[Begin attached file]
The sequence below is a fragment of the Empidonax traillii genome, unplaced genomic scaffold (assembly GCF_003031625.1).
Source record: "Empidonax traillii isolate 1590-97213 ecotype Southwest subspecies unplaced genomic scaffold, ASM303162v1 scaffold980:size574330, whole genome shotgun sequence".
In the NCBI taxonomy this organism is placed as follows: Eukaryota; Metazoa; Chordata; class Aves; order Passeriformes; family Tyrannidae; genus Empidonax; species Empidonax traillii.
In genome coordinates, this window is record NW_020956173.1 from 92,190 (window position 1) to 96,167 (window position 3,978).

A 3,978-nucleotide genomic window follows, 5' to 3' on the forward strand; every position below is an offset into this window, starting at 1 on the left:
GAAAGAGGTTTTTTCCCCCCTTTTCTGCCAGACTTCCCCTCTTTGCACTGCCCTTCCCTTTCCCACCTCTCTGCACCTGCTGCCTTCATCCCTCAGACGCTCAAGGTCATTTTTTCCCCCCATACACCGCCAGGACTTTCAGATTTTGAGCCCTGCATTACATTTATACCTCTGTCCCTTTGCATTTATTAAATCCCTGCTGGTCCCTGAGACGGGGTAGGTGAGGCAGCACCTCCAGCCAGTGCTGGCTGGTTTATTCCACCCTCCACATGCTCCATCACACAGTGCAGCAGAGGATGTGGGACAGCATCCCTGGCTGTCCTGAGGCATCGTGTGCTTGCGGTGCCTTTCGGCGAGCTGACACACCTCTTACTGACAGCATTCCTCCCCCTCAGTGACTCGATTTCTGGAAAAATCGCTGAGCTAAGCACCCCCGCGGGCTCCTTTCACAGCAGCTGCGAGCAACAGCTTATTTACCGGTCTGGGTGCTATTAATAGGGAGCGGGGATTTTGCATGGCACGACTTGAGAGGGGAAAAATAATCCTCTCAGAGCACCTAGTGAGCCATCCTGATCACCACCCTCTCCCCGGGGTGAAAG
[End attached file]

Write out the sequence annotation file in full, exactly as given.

The sequence below is a fragment of the Empidonax traillii genome, unplaced genomic scaffold (assembly GCF_003031625.1).
Source record: "Empidonax traillii isolate 1590-97213 ecotype Southwest subspecies unplaced genomic scaffold, ASM303162v1 scaffold980:size574330, whole genome shotgun sequence".
In the NCBI taxonomy this organism is placed as follows: Eukaryota; Metazoa; Chordata; class Aves; order Passeriformes; family Tyrannidae; genus Empidonax; species Empidonax traillii.
In genome coordinates, this window is record NW_020956173.1 from 92,190 (window position 1) to 96,167 (window position 3,978).

A 3,978-nucleotide genomic window follows, 5' to 3' on the forward strand; every position below is an offset into this window, starting at 1 on the left:
GAAAGAGGTTTTTTCCCCCCTTTTCTGCCAGACTTCCCCTCTTTGCACTGCCCTTCCCTTTCCCACCTCTCTGCACCTGCTGCCTTCATCCCTCAGACGCTCAAGGTCATTTTTTCCCCCCATACACCGCCAGGACTTTCAGATTTTGAGCCCTGCATTACATTTATACCTCTGTCCCTTTGCATTTATTAAATCCCTGCTGGTCCCTGAGACGGGGTAGGTGAGGCAGCACCTCCAGCCAGTGCTGGCTGGTTTATTCCACCCTCCACATGCTCCATCACACAGTGCAGCAGAGGATGTGGGACAGCATCCCTGGCTGTCCTGAGGCATCGTGTGCTTGCGGTGCCTTTCGGCGAGCTGACACACCTCTTACTGACAGCATTCCTCCCCCTCAGTGACTCGATTTCTGGAAAAATCGCTGAGCTAAGCACCCCCGCGGGCTCCTTTCACAGCAGCTGCGAGCAACAGCTTATTTACCGGTCTGGGTGCTATTAATAGGGAGCGGGGATTTTGCATGGCACGACTTGAGAGGGGAAAAATAATCCTCTCAGAGCACCTAGTGAGCCATCCTGATCACCACCCTCTCCCCGGGGTGAAAG